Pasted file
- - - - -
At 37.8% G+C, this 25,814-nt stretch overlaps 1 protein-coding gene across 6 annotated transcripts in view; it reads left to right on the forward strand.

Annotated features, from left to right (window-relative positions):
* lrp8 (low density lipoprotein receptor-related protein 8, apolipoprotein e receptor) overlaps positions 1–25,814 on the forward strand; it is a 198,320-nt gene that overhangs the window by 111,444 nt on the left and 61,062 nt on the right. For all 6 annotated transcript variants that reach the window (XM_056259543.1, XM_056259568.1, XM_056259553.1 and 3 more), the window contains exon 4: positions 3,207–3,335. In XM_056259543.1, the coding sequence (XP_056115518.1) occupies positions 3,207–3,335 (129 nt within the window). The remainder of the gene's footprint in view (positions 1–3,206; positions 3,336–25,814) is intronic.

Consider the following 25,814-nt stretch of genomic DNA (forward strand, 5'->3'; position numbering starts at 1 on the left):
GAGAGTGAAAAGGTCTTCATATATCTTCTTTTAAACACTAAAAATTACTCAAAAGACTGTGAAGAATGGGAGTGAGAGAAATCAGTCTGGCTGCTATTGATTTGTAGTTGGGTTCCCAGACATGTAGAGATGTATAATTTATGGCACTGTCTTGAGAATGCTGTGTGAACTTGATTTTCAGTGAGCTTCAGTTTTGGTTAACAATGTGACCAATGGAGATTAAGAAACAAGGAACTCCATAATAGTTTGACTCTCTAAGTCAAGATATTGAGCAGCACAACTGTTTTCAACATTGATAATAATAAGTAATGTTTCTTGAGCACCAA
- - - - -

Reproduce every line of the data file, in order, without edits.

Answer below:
At 37.8% G+C, this 25,814-nt stretch overlaps 1 protein-coding gene across 6 annotated transcripts in view; it reads left to right on the forward strand.

Annotated features, from left to right (window-relative positions):
* lrp8 (low density lipoprotein receptor-related protein 8, apolipoprotein e receptor) overlaps positions 1–25,814 on the forward strand; it is a 198,320-nt gene that overhangs the window by 111,444 nt on the left and 61,062 nt on the right. For all 6 annotated transcript variants that reach the window (XM_056259543.1, XM_056259568.1, XM_056259553.1 and 3 more), the window contains exon 4: positions 3,207–3,335. In XM_056259543.1, the coding sequence (XP_056115518.1) occupies positions 3,207–3,335 (129 nt within the window). The remainder of the gene's footprint in view (positions 1–3,206; positions 3,336–25,814) is intronic.

Consider the following 25,814-nt stretch of genomic DNA (forward strand, 5'->3'; position numbering starts at 1 on the left):
GAGAGTGAAAAGGTCTTCATATATCTTCTTTTAAACACTAAAAATTACTCAAAAGACTGTGAAGAATGGGAGTGAGAGAAATCAGTCTGGCTGCTATTGATTTGTAGTTGGGTTCCCAGACATGTAGAGATGTATAATTTATGGCACTGTCTTGAGAATGCTGTGTGAACTTGATTTTCAGTGAGCTTCAGTTTTGGTTAACAATGTGACCAATGGAGATTAAGAAACAAGGAACTCCATAATAGTTTGACTCTCTAAGTCAAGATATTGAGCAGCACAACTGTTTTCAACATTGATAATAATAAGTAATGTTTCTTGAGCACCAA